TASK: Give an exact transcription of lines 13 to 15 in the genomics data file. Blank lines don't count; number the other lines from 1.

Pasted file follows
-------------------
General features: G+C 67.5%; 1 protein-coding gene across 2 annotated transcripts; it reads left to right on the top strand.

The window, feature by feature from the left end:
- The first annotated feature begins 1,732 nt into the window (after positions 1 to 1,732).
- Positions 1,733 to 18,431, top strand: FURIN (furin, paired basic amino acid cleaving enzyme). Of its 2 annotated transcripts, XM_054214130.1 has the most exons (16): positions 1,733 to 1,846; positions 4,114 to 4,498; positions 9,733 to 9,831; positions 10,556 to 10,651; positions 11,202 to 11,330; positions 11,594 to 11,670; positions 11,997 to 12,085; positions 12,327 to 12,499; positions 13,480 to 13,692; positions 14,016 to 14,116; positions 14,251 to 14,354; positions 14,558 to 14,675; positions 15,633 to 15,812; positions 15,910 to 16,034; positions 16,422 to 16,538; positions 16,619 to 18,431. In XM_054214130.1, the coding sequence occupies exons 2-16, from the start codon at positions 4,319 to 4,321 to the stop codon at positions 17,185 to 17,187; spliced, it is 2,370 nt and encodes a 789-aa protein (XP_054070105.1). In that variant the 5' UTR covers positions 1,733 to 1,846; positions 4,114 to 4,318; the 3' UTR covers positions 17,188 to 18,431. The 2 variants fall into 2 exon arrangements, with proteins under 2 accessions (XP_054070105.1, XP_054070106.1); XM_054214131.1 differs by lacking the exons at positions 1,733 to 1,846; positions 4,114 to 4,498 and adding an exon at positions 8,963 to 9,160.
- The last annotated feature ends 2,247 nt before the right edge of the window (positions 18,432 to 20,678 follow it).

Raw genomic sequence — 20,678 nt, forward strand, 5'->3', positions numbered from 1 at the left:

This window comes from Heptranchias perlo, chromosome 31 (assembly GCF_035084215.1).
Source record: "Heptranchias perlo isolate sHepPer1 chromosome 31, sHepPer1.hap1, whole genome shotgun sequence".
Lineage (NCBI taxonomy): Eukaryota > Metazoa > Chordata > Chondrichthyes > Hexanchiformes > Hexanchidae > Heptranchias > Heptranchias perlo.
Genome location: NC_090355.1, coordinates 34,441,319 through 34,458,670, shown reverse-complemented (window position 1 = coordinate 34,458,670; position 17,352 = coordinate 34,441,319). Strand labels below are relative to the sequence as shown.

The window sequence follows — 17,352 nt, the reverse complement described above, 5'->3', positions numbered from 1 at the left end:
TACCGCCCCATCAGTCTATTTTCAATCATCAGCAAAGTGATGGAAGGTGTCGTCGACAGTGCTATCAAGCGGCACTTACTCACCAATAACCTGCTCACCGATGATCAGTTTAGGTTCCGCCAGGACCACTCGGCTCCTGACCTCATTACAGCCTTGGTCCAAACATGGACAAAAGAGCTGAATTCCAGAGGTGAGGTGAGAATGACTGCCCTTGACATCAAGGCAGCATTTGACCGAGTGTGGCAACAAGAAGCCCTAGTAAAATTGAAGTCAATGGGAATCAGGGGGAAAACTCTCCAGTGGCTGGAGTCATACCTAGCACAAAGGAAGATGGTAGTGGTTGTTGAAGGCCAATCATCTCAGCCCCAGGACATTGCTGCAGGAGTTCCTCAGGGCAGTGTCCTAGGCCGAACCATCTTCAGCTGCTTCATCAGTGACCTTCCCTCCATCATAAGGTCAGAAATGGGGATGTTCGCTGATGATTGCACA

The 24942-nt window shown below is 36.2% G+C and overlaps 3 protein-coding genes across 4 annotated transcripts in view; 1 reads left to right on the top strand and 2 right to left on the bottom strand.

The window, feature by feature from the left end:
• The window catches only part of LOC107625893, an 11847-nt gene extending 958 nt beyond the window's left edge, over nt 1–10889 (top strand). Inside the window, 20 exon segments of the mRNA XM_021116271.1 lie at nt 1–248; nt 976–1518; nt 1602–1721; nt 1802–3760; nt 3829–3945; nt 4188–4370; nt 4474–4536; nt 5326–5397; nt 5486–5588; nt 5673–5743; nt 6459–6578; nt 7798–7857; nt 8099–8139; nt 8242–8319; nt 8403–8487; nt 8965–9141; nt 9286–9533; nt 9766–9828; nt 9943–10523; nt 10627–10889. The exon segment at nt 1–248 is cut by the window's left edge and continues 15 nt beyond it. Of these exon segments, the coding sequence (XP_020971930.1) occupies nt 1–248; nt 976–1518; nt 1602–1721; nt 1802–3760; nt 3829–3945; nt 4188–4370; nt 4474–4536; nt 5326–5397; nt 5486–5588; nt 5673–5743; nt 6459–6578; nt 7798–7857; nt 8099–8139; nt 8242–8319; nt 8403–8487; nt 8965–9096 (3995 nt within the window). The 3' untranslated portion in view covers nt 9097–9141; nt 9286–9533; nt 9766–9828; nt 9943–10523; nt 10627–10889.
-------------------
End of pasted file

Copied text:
The 24942-nt window shown below is 36.2% G+C and overlaps 3 protein-coding genes across 4 annotated transcripts in view; 1 reads left to right on the top strand and 2 right to left on the bottom strand.

The window, feature by feature from the left end:
• The window catches only part of LOC107625893, an 11847-nt gene extending 958 nt beyond the window's left edge, over nt 1–10889 (top strand). Inside the window, 20 exon segments of the mRNA XM_021116271.1 lie at nt 1–248; nt 976–1518; nt 1602–1721; nt 1802–3760; nt 3829–3945; nt 4188–4370; nt 4474–4536; nt 5326–5397; nt 5486–5588; nt 5673–5743; nt 6459–6578; nt 7798–7857; nt 8099–8139; nt 8242–8319; nt 8403–8487; nt 8965–9141; nt 9286–9533; nt 9766–9828; nt 9943–10523; nt 10627–10889. The exon segment at nt 1–248 is cut by the window's left edge and continues 15 nt beyond it. Of these exon segments, the coding sequence (XP_020971930.1) occupies nt 1–248; nt 976–1518; nt 1602–1721; nt 1802–3760; nt 3829–3945; nt 4188–4370; nt 4474–4536; nt 5326–5397; nt 5486–5588; nt 5673–5743; nt 6459–6578; nt 7798–7857; nt 8099–8139; nt 8242–8319; nt 8403–8487; nt 8965–9096 (3995 nt within the window). The 3' untranslated portion in view covers nt 9097–9141; nt 9286–9533; nt 9766–9828; nt 9943–10523; nt 10627–10889.